Hey there, LED lamp-post, whatcha saving?

Hey there, LED lamp-post, whatcha saving?

Summary: Shipments of LED street lighting will accelerate over the next seven years, but the motivation for installation isn't just reduced energy consumption.

TOPICS: Emerging Tech

One of the streetlights on my dead-end road is out again, an occurrence that seems to happen at least twice annually and that it will take my town at least a month (if not more) to address.

I haven't heard or read anything locally about planned investments in technologies that will help alleviate this situation, even though it appears that many other municipalities around the world are becoming more interested in advanced street lighting installations, especially those that use LED technology.

According to new projections from Pike Research, shipments of LED street lights will grow to more than 17 million units annually by 2020 – compared with just 3 million this year.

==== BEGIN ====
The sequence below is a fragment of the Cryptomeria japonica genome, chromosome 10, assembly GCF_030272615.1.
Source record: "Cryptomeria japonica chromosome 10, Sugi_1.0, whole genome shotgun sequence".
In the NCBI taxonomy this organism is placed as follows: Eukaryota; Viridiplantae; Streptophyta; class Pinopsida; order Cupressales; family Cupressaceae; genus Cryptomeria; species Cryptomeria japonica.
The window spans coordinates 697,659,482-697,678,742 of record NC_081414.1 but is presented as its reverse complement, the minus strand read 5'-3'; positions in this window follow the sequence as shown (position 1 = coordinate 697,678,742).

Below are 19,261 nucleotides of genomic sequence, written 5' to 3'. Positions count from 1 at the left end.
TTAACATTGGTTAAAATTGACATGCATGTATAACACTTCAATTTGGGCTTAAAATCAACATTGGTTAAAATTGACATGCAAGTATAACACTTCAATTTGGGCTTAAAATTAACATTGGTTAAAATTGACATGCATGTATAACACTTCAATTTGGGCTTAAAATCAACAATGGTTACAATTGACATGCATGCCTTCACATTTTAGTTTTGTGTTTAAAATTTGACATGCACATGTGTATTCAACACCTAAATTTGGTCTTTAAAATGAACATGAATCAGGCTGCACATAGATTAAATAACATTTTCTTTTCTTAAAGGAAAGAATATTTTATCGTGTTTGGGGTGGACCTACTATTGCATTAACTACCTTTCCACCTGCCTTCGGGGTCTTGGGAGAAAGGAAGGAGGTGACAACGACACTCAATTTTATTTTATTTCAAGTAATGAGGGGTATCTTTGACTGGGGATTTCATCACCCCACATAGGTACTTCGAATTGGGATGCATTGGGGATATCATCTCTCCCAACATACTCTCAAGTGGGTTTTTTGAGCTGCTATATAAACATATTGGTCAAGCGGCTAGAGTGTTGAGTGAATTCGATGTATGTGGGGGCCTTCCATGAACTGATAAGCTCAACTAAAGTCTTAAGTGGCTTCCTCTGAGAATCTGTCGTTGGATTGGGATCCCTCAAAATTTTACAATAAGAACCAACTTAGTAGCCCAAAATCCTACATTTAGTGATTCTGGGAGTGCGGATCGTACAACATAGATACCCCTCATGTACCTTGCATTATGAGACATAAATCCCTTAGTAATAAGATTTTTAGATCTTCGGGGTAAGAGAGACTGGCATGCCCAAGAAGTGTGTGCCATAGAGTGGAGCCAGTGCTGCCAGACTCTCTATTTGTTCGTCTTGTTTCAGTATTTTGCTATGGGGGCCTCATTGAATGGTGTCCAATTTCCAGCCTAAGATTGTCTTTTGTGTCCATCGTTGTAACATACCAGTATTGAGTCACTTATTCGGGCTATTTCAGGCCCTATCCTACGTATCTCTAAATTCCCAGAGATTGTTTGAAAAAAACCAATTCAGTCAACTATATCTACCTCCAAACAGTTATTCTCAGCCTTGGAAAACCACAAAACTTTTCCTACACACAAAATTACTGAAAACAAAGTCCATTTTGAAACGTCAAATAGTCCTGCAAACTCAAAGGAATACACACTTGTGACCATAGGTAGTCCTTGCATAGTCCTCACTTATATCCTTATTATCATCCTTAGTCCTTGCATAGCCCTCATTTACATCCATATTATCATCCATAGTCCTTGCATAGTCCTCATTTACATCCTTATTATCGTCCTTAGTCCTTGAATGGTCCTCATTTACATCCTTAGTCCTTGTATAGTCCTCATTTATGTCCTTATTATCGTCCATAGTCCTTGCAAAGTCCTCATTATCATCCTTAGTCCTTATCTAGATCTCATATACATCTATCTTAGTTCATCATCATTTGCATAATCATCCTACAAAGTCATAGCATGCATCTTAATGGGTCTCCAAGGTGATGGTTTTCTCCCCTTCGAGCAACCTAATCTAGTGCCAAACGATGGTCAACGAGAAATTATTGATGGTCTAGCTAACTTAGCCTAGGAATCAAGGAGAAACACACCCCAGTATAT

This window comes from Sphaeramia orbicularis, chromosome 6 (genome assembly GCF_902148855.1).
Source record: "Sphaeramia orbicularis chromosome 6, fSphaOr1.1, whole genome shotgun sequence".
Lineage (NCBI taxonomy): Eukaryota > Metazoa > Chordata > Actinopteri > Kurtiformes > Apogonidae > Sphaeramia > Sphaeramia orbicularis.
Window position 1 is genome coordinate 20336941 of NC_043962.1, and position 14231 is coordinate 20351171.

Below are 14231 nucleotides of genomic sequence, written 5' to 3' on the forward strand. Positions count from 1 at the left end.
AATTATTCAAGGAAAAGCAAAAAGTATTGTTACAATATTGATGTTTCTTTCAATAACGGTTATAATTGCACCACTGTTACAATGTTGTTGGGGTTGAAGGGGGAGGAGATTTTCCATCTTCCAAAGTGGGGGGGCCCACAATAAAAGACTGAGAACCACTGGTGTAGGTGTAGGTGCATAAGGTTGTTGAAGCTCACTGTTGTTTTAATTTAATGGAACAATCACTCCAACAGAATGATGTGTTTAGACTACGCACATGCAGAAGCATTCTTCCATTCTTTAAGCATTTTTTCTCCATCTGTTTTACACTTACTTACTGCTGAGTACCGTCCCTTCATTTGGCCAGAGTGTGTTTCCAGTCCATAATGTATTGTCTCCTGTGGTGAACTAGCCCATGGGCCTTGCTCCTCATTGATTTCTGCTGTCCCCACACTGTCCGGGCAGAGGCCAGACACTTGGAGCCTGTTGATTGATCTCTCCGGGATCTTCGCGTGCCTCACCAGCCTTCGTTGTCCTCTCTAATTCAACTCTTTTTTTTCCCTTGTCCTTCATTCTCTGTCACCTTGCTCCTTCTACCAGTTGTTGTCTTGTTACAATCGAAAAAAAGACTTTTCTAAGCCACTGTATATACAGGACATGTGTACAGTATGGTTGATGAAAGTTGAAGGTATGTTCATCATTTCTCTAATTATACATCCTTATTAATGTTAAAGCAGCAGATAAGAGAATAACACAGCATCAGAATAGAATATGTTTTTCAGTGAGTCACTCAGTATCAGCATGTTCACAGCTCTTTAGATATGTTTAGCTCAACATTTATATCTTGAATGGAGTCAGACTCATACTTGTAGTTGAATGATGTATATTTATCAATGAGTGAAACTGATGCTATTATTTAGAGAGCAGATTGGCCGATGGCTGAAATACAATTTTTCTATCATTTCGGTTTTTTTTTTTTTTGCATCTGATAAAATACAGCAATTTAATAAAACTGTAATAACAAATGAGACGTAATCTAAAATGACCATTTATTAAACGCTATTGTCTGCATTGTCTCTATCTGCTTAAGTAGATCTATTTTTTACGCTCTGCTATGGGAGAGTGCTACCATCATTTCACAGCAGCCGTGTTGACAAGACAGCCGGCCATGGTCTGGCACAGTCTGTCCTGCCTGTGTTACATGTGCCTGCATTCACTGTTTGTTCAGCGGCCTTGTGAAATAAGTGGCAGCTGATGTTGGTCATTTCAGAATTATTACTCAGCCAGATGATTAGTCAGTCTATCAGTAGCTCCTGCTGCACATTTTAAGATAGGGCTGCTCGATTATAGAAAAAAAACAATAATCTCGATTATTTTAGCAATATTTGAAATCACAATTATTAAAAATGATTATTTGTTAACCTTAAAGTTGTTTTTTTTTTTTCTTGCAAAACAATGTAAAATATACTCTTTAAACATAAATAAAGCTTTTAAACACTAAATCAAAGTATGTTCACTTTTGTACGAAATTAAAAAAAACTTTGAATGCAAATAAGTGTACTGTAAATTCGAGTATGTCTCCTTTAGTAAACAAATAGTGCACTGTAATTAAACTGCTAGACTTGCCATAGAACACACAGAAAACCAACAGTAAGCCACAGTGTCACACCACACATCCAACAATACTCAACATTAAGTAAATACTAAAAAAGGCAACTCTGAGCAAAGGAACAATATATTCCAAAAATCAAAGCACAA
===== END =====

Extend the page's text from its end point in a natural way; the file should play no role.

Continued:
One of the biggest motivators for these projects, aside from the anticipated energy savings, is the potential for reduced maintenance costs, according to the Pike report.

“LED lamps allow for better dimming control than standard street lights, and their electronics allow for easy integration of control nodes,” said Pike senior research analyst Eric Woods. “Rising sales of LED lamps will therefore drive up the adoption of smart street lighting systems, which promise to bring new levels of control and efficiency to the illumination of our cities, communities, highways, and public spaces.”

The trouble is, though, that LED lights still cost roughly four times the sodium-derived technology that most lamp-posts use today, making the upfront investment tough to justifiy for towns that aren't flush with money.